The Office of Energy Efficiency and Renewable Energy (EERE) received an increase of 11 percent, raising its budget to $2.3 billion. The allotment not only supports R&D for major renewable-energy avenues, but also vehicle engineering, building construction, and additive-manufacturing initiatives. Despite a 2016 Gallup Poll that indicated Americans’ opposition to nuclear energy, the budget for the Office of Nuclear Energy was raised 19 percent to $1.2 billion, within which funding for R&D programs is also increasing 19 percent to $669 million. A complementary increase of 38 percent (to $159 million) was made to nuclear energy enabling technologies, with no less than $30 million allocated to “support development of advanced reactor technologies and high-priority crosscutting research and development areas.”
The attention and funding given to energy research is recognized as an important area for technology transfer, as reflected in the FLC’s four-part webinar on energy R&D. The series, a joint collaboration with the Midwest Energy Research Consortium (M-WERC), delved into renewable, nonrenewable and transmission energies, as well as insights into energy storage solutions, marketing resources, and federal laboratories’ R&D programs. The series is a product of the FLC’s 2017 Tech Focus on energy and the role federal laboratories have in transforming energy systems to fulfill demands while ensuring energy security, economic growth, and environmental preservation.
The Innovators to Entrepreneurs Act of 2018 (H.R. 5086) was ordered to be reported on March 22. The bill updates the National Science Foundation’s (NSF) Innovation Corps (I-Corps). The bill would create “additional entrepreneurship training to small businesses as they advance toward commercialization” to support the I-Corps’ endorsement of “networking and information sharing to ensure that innovators across the country can learn from their peers and remain competitive.”
“The federal government invests billions of dollars in research and development annually. I‑Corps is a modest investment that leads to a big return on federally funded research by significantly increasing rates of research commercialization, economic activity, and job creation,” Rep. Dan Lipinski (D-IL) said. “Just as the creation of the I-Corps program addressed an unmet need and helped scientist-entrepreneurs bring their ideas closer to market, the Innovators to Entrepreneurs Act will fill an additional skills gap and empower more aspiring job creators to access the private capital they need to be commercially successful.” The emphasis on worldwide R&D competition, especially from China, is largely believed to be responsible for the NSF’s 5-percent budget increase in FY18. The organization requested additional funding for its “10 Big Ideas,” which include “Harnessing the Data Revolution” and “Mid-Scale Research Infrastructure,” both of which pertain to tech transfer.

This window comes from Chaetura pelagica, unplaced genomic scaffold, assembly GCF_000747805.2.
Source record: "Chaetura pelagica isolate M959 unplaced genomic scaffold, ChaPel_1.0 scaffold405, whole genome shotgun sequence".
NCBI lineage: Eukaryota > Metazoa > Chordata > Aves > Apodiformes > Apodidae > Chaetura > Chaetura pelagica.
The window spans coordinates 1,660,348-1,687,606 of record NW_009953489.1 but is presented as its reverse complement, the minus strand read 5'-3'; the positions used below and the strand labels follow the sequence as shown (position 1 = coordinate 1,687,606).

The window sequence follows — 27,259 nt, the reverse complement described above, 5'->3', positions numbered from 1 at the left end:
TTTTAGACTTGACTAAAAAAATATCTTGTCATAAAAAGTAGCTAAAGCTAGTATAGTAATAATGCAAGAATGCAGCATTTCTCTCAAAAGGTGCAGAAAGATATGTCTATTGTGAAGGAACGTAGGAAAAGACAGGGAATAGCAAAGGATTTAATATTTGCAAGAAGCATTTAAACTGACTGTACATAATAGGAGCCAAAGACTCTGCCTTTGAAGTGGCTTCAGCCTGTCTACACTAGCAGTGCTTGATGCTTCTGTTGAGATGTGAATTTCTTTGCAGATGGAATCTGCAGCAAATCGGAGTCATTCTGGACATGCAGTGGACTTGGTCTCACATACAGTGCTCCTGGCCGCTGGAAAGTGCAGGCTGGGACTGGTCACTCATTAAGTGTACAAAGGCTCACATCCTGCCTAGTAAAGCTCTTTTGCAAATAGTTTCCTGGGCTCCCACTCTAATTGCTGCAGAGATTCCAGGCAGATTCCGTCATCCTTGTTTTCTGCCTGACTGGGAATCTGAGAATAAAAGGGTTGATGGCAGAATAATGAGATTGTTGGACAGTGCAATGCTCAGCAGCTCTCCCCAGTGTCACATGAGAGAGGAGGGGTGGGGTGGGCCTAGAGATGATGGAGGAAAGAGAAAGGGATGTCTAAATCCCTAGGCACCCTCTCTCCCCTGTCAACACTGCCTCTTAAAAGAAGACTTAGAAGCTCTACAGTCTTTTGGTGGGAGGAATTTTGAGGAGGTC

The American Leadership in Space Technology and Advanced Rocketry (ALSTAR) Act (H.R. 5345) was introduced by Rep. Mo Brooks (R-AL), Vice Chairman of the Space Subcommittee of the House Committee on Science, Space, and Technology, who said that “This bill will ensure the long-term stability of the rocket propulsion industry through better coordination and collaboration between all relevant stakeholders. With Marshall leading the charge to explore and develop new rocket propulsion technology in conjunction with its partners, NASA can inspire the next generation to look to the stars and aspire to do the impossible.” The bill was introduced on March 20 and ordered to be reported on March 22 by a voice vote. The ALSTAR Act accompanies a 6.9-percent increase in funding for NASA in FY18 for a total of $6.6 billion.